Amnon Siegel on the Rights of Automobile Dealers
Legal Recourse for Automobile Dealers Facing Termination
Recent challenging times in the automobile industry have led to harsh conflicts between manufacturers and dealers, but as manufacturers attempt to tighten their belts in an effort to preserve cash and cut losses, they should be wary not to do so in a manner that violates dealers’ rights. A dealer facing termination by a manufacturer is not without legal recourse. In addition to common law tort and contract claims for unlawful termination, there are several powerful federal and state statutes that protect automobile dealers.
One of the broadest protections afforded dealers is the federal Automobile Dealers’ Day in Court Act (ADDCA). 15 U.S.C. Section 1221, et seq. This can be an effective way of circumventing contract terms that require arbitration rather than allowing a dealer to seek damages in court.
However, the ADDCA is ambiguous regarding the availability of attorneys’ fees. Under Section 1222, a dealer bringing a lawsuit under the ADDCA may recover “damages and the cost of suit” upon showing the failure of an automobile manufacturer to act in good faith. Some courts argue that the legislative history of the ADDCA indicates that “cost of suit” provided in Section 1222 does not include attorneys’ fees. In an amended bill, the legislative committee deleted the right to reasonable attorneys’ fees as an element of damages. Pursuant to the amended bill, a dealer would be limited to recovery of damages sustained and the cost of suit.
Other cases argue that the ADDCA provision of “costs of suit” is more ambiguous: “The right to recover counsel fees and costs is less explicit and certain under the Automobile Dealers’ Day in Court Act….” Judice’s Sunshine Pontiac, Inc. v. General Motors Corp., 418 F. Supp. 1212, 1222 (D.C.N.J. 1976). Under this line of cases, the court may rely on state law to decide whether an award of attorneys’ fees is appropriate. In order to ensure the availability of attorneys’ fees, a prospective plaintiff dealer should consider combining an ADDCA claim with additional common law tort, contract, or state statutory violation claims. Many states have adopted their own version of the ADDCA, some providing attorneys’ fees. However, California has not adopted the ADDCA. Instead, California drafted its own regulations to govern motor vehicle franchises. These include: the California Automobile Franchise Act; Vehicle Code Section 11713, et seq.; and the Franchise Investment Law. These regulations provide somewhat similar, though more specific protection than the ADDCA. The California regulations are much more extensive than the ADDCA and protect not only the dealers from bad faith conduct of the manufacturers (as the ADDCA does), but also protect the manufacturers as well as consumers from various unfair practices by dealers.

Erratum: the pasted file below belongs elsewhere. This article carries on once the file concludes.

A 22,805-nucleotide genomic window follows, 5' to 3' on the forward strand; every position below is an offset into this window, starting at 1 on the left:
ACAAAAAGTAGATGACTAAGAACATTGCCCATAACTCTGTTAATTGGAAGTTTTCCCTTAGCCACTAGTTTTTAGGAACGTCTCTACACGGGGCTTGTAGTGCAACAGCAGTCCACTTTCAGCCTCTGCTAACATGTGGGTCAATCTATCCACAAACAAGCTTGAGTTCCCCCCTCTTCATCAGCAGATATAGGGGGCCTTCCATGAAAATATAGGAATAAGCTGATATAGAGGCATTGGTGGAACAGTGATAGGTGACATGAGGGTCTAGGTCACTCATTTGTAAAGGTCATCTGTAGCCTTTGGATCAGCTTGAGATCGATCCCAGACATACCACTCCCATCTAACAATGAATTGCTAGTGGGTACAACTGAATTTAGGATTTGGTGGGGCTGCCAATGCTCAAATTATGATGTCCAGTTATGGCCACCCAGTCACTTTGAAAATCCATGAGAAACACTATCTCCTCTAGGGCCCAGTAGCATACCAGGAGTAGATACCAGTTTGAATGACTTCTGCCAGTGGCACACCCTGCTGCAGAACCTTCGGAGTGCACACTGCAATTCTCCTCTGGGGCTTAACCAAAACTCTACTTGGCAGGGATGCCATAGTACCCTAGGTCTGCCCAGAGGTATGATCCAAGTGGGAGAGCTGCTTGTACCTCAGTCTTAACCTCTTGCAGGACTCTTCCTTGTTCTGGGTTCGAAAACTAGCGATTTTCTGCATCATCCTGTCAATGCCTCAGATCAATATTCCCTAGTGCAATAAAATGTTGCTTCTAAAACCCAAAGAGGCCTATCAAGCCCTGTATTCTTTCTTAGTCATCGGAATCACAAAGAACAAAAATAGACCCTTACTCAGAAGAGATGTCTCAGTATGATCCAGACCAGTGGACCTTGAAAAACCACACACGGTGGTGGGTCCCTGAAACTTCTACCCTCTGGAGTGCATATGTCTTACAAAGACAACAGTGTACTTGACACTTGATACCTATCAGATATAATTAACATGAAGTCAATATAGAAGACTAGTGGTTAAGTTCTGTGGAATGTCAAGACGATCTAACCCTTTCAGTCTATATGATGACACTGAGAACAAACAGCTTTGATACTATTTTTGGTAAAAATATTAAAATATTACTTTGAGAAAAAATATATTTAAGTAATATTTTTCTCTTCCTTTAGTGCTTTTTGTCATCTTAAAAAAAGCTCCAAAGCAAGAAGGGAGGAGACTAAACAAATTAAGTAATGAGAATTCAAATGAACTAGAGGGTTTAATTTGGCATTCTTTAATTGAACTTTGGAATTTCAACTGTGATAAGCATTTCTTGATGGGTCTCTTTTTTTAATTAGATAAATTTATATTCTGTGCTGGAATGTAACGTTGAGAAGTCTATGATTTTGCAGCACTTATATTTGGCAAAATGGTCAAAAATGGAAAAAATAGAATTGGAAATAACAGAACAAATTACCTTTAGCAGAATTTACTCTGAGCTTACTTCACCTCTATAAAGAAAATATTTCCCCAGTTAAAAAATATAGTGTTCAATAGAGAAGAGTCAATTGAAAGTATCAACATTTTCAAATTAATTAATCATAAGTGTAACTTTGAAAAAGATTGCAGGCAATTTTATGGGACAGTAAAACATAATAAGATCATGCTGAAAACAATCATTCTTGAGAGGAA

Additionally, California created an administrative board, the New Motor Vehicle Board, to review claims under the California Automobile Franchise Act and Vehicle Code Sections 11713, et seq. Any notice of termination from a manufacturer must include specific instructions regarding how a dealer may protest the termination with the New Motor Vehicle Board within a certain number of days (15 to 60 days depending on the notice). See Vehicle Code Section 3060. If a dealer does not protest termination within the specified time period, the dealer waives all possible claims under the California Automobile Franchise Act for improper termination of the franchise. Vehicle Code Section 3060(C). Similarly, the majority of case law indicates that any claim for violation of the regulations provided in Vehicle Code Sections 11700 et seq. must first exhaust the Board’s administrative remedies before seeking judicial remedies. Yamaha Motor Corp. v. Superior Court, 195 Cal. App. 3d 652, 240 Cal. Rptr. 806 (1987). However, after final determination by the Board, the court may review all decisions, where pursuant to Vehicle Code Section 11726, damages, attorneys’ fees, and injunctive relief are all available.
Given the devastating effect of termination on a dealer’s financial livelihood, it is important to consider whether such termination was justified and conducted in good faith. If not, a dealer has several powerful tools to seek redress. Some scholars even believe that the scope of actionable conduct is expanding, particularly under the ADDCA with its already broader standard. Because of this, it is important to keep abreast of the most current case law in the field.
Amnon Siegel joined Miller Barondess in 2007. His litigation practice includes business torts, breach of contract, intellectual property, and general business disputes. He received his Juris Doctorate in 2004 from New York University School of Law. Christen Douglas is an associate with Miller Barondess, specializing in complex civil litigation. She graduated from the University of Virginia School of Law and began her legal career at Miller Barondess in 2007.